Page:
Non-U.S. View of Workplace Privacy

In the typical U.S. workplace the employer owns the computer network, which it supplies to employees exclusively or primarily for work-related purposes. Employees generally receive little privacy protection in their workplace and Internet activity. This article from The Privacy Advisor discusses a recent decision by the Israeli National Labor Court that expands employee privacy in the workplace and establishes a nuanced framework to guide future cases. The article’s author says the decision demonstrates “a general trend of increased sensitivity by the courts outside the U.S. to e-mail privacy.” The decision obviously does not bind any U.S. court, but it does provide a lens through which to evaluate our blunt-instrument approach to these issues.

While not long the article’s description of the National Labor Court decision contains too much information to describe here in detail. Briefly, the decision defines four different types of employee mailboxes and establishes monitoring and reviewing rules for each: “‘professional mailbox[es]‘  . . . provided by employers for professional purposes only,” “‘mixed mailbox[es]‘ . . . provided by the employer for both professional and personal purposes, ” “employer-provided personal mailbox[es],” and “employees’ private mailbox[es].”  Employers must inform employees of their limited rights to use professional mailboxes and employers right to monitor such mailboxes, must obtain employees’ general consent to monitor such mailboxes, and yet “is nevertheless prevented from reviewing [professional mailboxes'] content without the employee’s specific consent,” even though “the employee is not authorized to engage in [personal] correspondence.” In contrast, U.S. law does not constrain employers’ rights to review the contents of such professional mailboxes. The decision imposes greater restrictions on employers’ power to monitor and review the contents of the other types of mailboxes, ending here: ‘[m]onitoring of [] private mailbox[es] by the employer is prohibited without a court order.”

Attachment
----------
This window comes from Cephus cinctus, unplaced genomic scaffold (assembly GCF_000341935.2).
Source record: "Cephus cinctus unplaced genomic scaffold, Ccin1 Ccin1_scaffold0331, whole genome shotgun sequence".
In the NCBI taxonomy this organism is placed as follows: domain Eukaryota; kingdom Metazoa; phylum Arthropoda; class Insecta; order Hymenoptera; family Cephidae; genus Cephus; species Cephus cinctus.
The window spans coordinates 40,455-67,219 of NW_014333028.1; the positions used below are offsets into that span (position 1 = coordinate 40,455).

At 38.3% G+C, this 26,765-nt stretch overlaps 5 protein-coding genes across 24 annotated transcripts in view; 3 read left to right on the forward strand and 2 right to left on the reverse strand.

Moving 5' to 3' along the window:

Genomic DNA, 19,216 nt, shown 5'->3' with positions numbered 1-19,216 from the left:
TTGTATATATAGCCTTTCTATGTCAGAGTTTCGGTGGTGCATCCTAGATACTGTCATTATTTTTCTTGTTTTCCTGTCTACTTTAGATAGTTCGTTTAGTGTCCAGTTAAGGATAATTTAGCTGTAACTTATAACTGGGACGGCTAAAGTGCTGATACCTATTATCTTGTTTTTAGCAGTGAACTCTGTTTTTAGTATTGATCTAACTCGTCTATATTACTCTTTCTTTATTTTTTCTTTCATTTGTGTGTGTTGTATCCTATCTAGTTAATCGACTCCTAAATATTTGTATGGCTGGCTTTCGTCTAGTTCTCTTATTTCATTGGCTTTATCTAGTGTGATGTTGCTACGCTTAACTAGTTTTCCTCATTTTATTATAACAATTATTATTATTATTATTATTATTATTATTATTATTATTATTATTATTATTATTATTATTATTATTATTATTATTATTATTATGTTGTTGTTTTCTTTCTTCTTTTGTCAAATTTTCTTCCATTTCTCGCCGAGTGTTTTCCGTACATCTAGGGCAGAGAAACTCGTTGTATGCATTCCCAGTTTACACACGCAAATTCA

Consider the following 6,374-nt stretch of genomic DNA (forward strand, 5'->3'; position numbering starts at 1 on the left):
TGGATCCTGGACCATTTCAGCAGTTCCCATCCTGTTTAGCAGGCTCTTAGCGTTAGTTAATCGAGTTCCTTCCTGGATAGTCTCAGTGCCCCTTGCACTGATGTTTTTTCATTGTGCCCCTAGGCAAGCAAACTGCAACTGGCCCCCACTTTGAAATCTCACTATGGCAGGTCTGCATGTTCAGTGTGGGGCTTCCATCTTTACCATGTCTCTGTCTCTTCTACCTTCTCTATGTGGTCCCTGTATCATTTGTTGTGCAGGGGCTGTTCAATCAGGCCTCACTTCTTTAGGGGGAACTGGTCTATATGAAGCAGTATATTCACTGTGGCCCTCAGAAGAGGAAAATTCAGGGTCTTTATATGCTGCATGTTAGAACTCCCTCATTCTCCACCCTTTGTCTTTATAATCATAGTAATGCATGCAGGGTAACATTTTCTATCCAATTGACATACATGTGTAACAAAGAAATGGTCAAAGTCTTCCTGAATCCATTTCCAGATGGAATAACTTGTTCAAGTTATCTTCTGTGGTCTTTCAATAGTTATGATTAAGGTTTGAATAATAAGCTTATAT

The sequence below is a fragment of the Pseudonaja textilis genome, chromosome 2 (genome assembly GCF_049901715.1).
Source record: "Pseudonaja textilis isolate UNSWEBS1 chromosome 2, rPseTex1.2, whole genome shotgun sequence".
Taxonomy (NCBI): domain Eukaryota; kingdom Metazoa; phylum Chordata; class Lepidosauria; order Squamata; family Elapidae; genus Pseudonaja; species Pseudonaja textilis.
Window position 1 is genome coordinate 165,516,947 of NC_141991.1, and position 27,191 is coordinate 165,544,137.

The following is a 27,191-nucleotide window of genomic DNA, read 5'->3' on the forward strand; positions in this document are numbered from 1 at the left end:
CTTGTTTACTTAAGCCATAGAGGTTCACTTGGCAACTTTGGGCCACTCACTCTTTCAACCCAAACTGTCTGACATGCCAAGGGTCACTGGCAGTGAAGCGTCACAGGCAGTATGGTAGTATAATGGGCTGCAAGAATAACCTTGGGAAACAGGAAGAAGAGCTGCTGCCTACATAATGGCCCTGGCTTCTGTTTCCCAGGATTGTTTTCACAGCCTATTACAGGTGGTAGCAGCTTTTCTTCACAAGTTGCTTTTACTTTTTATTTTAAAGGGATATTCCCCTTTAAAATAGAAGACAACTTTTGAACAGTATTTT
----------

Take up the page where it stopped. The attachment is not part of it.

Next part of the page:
We will see whether U.S. courts join this general trend.

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  • Anand Brahmbhatt

    It’s interesting to me, the concept of monitoring what you’re doing on a workplace computer. I think it’s something that does help prevent people from wasting company’s precious time on Gmail or Gchat or something along those lines– especially because I do believe the generation I’m coming from is addicted to chatting via gmail, facebook, etc… so it’s a roadblock, but then why can’t you do all of this stuff on your own time, your own personal lunch time? I think that the monitoring should accommodate the fact that people might want to do some personal stuff on a computer that’s theirs but also their companies, and be allowed to — when it’s their time.